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Exhibition of new and recent work by William Pope.L opens at the Museum of Contemporary Art, Los Angeles
William Pope.L, Trinket, 2008, mixed media, dimensions variable, approx. 38 x 16 ft., courtesy of the artist and Mitchell-Innes & Nash, New York, installation in the Exhibition Hall of the Municipal Auditorium, Kansas City, MO, hosted by Grand Arts, photo by E.G. Shempf.

LOS ANGELES, CA.- The Museum of Contemporary Art, Los Angeles presents William Pope.L: Trinket, an exhibition of new and recent work by Chicago-based artist William Pope.L, an essential figure in the development of performance and installation art since the 1970s. Installed in the soaring spaces of The Geffen Contemporary at MOCA, the exhibition explores the impact of American history and politics on the social and psychological body in an ensemble grouping of large-scale installations, videos, paintings, photography, and performance works, including a new performance and sculpture work made especially for the exhibition.

“MOCA is thrilled to present this exhibition by William Pope.L,” says Director Philippe Vergne. “In his work, difficult and beautiful questions about politics, history, art, and the self arrive in forms we do not expect. His vision is democratic, radically experimental, and always provocative and original.”

The centerpiece and title work of the show is Trinket (2008/2015), a monumental installation consisting of a custom-made 55 x 16 foot American flag. During the museum’s public hours, the flag is blown continuously by four industrial-grade special effects fans—the type that are used on film sets to simulate rain storms. Over time the forced air will cause the whipping flag to fray, its stripes becoming an unpredictable hydra. Trinket was first realized in 2008, in a moment rived by war, appeals to “enduring freedom,” and news of torture. Today, against discrepancies of justice in Ferguson, New York, and elsewhere, the work issues a potent metaphor for the challenge and change democracy must endure if it is to prove its resilience.

“This project is a chance for people to feel the flag,” Pope.L has said. “People need to feel their democracy, not just hear words about it. For me, democracy is active, not passive. With Trinket, I am showing something that’s always been true. The American flag is not a toy. It’s not tame. It’s bright, loud, bristling and alive.”

Other works in the exhibition include Polis or the Garden or Human Nature in Action (2008/2015), an installation that features thousands of hand-painted onions piled across a grid of large tables. Over time the multi-colored vegetables will sprout green shoots through the nationalistic hues of their skins. A metaphor of growth and natural decay, the work holds up to question the assumption of durability and permanence often attached to the idea of nations.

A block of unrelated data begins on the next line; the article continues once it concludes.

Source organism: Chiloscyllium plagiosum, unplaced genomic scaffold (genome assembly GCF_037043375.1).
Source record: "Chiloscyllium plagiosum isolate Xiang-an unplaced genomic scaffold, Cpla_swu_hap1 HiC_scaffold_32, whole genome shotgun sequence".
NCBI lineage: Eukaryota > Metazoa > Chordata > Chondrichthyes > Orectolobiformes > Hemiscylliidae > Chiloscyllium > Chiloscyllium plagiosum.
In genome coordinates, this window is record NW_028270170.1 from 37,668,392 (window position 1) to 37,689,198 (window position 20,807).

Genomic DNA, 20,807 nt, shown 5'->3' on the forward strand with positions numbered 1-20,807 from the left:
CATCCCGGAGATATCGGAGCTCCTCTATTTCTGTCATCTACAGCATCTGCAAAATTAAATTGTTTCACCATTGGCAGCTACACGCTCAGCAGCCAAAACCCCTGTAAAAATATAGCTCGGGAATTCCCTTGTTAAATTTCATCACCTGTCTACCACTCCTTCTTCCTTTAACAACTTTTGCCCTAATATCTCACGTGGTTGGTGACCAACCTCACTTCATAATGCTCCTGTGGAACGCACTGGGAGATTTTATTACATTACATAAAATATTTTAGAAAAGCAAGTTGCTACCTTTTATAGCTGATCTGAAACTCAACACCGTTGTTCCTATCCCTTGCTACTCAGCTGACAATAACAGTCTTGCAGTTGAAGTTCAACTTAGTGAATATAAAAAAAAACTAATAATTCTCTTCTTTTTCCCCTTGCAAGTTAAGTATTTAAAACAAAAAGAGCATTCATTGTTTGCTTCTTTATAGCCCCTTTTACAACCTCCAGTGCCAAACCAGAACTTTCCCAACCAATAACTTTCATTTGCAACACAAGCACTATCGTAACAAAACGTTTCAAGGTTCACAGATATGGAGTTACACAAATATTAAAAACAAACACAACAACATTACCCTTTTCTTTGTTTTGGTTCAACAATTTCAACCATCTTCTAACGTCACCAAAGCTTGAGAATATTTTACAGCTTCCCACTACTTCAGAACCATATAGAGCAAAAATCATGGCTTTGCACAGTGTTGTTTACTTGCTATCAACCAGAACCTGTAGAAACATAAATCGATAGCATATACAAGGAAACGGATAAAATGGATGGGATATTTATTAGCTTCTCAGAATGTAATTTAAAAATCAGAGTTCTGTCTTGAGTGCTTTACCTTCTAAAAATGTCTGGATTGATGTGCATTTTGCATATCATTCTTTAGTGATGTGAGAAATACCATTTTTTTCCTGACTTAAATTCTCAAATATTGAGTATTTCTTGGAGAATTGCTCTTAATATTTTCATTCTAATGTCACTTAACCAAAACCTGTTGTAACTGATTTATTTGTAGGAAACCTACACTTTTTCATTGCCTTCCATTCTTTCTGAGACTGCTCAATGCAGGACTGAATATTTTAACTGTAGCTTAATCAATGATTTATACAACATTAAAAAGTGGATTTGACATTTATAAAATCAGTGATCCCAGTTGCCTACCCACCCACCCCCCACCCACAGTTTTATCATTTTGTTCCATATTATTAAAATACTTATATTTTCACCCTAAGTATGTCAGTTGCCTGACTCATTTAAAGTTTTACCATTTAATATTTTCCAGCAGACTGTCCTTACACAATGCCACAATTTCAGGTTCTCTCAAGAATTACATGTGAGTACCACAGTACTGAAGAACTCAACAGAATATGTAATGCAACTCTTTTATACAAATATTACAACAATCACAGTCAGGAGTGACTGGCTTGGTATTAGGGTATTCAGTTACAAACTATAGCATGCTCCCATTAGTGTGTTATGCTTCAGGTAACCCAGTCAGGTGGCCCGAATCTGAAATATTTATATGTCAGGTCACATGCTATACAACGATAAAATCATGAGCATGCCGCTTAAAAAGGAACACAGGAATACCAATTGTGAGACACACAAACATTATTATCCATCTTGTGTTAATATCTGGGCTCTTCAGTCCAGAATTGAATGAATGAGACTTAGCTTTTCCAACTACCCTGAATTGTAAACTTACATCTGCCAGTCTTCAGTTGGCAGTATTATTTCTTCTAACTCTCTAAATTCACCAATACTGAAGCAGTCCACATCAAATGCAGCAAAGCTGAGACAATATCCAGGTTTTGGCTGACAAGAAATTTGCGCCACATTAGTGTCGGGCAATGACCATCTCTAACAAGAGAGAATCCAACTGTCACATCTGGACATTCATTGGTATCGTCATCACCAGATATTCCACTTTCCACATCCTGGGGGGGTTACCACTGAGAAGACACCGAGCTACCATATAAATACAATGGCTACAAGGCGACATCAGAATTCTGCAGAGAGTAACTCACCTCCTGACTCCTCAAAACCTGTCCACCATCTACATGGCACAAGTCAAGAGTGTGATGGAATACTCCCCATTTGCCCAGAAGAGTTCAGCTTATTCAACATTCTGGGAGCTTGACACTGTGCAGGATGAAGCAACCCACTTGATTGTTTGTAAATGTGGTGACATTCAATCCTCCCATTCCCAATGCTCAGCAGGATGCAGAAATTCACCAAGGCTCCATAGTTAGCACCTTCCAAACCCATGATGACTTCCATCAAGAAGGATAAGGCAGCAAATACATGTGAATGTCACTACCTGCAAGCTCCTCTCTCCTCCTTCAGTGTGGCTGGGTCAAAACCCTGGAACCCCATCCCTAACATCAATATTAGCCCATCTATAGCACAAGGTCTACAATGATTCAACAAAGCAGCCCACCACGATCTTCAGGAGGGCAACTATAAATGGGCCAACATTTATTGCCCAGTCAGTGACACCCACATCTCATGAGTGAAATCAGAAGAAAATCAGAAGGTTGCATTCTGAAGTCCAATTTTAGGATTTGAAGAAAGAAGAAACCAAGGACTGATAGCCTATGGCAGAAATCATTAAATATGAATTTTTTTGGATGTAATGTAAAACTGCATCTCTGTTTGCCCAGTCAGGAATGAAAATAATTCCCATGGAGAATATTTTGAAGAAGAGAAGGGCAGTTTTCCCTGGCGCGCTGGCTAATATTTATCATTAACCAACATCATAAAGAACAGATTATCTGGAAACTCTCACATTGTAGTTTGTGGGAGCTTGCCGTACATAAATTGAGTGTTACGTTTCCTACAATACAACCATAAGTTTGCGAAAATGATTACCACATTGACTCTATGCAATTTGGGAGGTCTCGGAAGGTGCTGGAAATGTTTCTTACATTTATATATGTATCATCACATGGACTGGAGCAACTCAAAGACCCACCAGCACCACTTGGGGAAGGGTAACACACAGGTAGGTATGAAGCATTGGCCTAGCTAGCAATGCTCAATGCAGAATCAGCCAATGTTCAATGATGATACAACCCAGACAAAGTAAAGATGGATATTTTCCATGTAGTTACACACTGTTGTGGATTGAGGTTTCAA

Some of Pope.L’s best-known works are what he calls “crawls,” durational performances in which the artist, often in costume, traverses public space on his hands and knees. Ritualistic and unnerving—crawling is what babies or the injured do—the works have been hailed for their disruptive reframing of bodily and social propriety. Two such works are included in the exhibition. Migrant (2015), a work presented for the first time at MOCA, features a multi-tiered shelf structure resembling a house sliced in half, on which outlandishly dressed figures periodically emerge and crawl. The video installation Snow Crawl (1992—2001/2015) documents a performance in a quiet, winter neighborhood in Maine, where Pope.L lived for over twenty years. With his large adult frame wrapped into a Superman costume, the artist is seen scuttling, burrowing, and haltingly making his way, on his belly, across snowy fields and yards.

“In Pope.L’s work,” writes Senior Curator Bennett Simpson, “questions ricochet, cohere, and dissipate in the wind. What does it mean to belong to a nation? What does this feel like in one’s body? Is America’s history a substance to be moved through or metabolized? How does this history burden? Pope.L’s exhibition suggests a theater of competing claims, born of fast air, noise, and flux.”

The four-and-a-half hour long video Reenactor (2009/2015), projected in multiple locations throughout the Geffen, takes as a starting point the contemporary phenomenon of Civil War reenactment—a hobby pursued with bewildering attention to detail by a growing community of Americans. But the video does not depict battle scenes or treaty signings in the conventional sense. Instead, it shows a cast of actors, all dressed in Robert E. Lee uniforms, complete with long white beard, pursuing the mundane activities of their actual everyday lives. Pope.L shot parts of Reenactor on the campus of Tennessee State University, a historically black college in Nashville. The vision of the students dressed as Confederate generals, one hundred and fifty years after Emancipation, is haunting—an acknowledgment of this country’s long-running internalization of racial and political strife.

William Pope.L: Trinket is organized by The Museum of Contemporary Art, Los Angeles, and Senior Curator Bennett Simpson.

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